This image, of eyes forced open and surrounded by pins, became the movie poster’s centerpiece, and it’s not hard to see why. It’s haunting, primal, and memorable, much more so than the film as a whole. It’s also hyper-real, like much of the film itself, which is a note in its favor. This is one of Argento’s darker movies, and the violence is visceral in a way that his earlier films, with their limited special effects and beautifully vibrant but utterly unrealistic blood palette, were not. Instead, reality is elevated to emulate the same ultra-aesthetic and slightly histrionic approach that permeates the operatic world, and although this is a much more successful approach to experimental film-making than is present in Argento’s other works, it doesn’t quite work for me. I know that this one is Brandon‘s favorite, but it never gels into a cohesive whole in the way that some of the director’s other films do, despite their more disparate plot structures or occasional tonal dissonance. This movie is certainly good, but it never quite manages to be great; not having seen any of Argento’s movies that followed this one (other than Mother of Tears, which is a very different animal), I’m not ready to say that this is the first evidence of his genius starting to crumble. If anything, this journey has taught me that Argento’s earlier, reputedly greater body of work is a mixed bag. For every Tenebrae, there is a Four Flies on Grey Velvet; for every Suspiria, a The Five Days (maybe the real lesson here is to never use a number in your title).

Despite its opulent and sumptuous visuals and its decision to forego many of Argento’s favorite tricks, Opera is a relative step down from the pedestal that he had largely lived atop in the ten years following Suspiria. Again, the killer is acting out repressed fantasies after something, in this case Betty, reminds him of an earlier, sexually violent experience. The reveal of the killer’s identity and, more importantly, his motivation, works for me not at all, and I feel like Opera is all but daring the audience to feel insulted by its audacious defiance of logic. It’s not illogical, per se, but it feels disingenuous. The killer’s age, upon reveal, is at odds with what we learn about his backstory through Betty’s flashbacks, and it feels more like a “what a twist!” moment than any of Argento’s other sudden, third act plot complications. Misleading clues–not red herrings, but clues that are utterly meaningless in the end–are scattered throughout, the most prominent being the gold bracelet with an engraved date. What’s the importance of the date? What year is engraved on the bracelet? Whose bracelet is it? How did Betty’s mother even die? Did the killer do it? None of these questions are answered.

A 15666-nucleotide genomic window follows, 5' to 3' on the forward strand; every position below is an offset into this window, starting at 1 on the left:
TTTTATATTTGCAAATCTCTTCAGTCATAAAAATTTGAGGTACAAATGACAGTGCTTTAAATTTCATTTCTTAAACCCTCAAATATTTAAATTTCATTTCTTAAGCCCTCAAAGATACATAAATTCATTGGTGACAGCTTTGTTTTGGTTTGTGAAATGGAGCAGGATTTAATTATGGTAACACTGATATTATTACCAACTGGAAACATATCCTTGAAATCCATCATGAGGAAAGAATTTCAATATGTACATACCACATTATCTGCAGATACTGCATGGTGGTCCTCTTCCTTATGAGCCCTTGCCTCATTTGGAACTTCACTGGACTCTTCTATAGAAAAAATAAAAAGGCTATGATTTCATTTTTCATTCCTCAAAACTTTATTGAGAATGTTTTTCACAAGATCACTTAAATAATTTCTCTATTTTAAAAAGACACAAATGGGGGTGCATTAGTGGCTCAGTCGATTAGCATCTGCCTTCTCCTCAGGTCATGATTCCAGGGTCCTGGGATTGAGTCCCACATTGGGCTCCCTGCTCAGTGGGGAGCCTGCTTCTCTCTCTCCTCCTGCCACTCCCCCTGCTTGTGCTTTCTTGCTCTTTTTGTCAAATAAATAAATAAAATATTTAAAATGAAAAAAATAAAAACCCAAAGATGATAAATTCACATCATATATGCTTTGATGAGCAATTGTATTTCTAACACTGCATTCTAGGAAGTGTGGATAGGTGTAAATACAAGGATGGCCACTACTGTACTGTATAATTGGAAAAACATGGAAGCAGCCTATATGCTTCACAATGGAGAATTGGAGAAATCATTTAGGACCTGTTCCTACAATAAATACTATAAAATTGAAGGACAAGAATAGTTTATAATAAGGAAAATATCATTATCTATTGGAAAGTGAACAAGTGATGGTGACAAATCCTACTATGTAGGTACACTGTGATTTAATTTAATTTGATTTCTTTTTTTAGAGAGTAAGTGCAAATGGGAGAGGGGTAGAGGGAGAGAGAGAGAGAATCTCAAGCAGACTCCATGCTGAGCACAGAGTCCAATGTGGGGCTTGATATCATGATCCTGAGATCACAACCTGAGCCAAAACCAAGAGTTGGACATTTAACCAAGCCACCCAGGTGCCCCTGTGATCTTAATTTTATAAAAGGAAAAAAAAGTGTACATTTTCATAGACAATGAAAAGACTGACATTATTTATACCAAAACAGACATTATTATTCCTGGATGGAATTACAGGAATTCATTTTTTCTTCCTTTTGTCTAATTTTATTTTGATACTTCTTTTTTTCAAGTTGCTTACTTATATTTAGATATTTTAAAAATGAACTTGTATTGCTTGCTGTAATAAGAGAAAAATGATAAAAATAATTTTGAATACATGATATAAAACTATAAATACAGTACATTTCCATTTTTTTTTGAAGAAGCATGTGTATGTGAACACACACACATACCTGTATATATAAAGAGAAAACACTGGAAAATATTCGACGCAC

Perhaps I’m being too hard on Opera. It’s an imperfect film, but that hardly differentiates it from Argento’s other works, even some of his unequivocal classics. Its hyper-realistic energy and frenetic camera work are wonderful, and there are some absolutely beautiful giant spectacles that are a lot of fun. Betty, despite Marsillach’s weak work and tepid screen presence (Argento has been quoted as saying he should have gotten an actress who could sing instead of hiring a singer and trying to force her to act) is much more of a triumphant final girl than his other heroines, excepting Jennifer Corvino. She’s quick on her feet and demonstrates surprising cunning for a character whose primary attribute is meekness. Still, other than the haunting image on the front of the box, there’s not much that gives Opera much staying power. It’s a paradoxically luminous but forgettable gem.

-Mark “Boomer” Redmond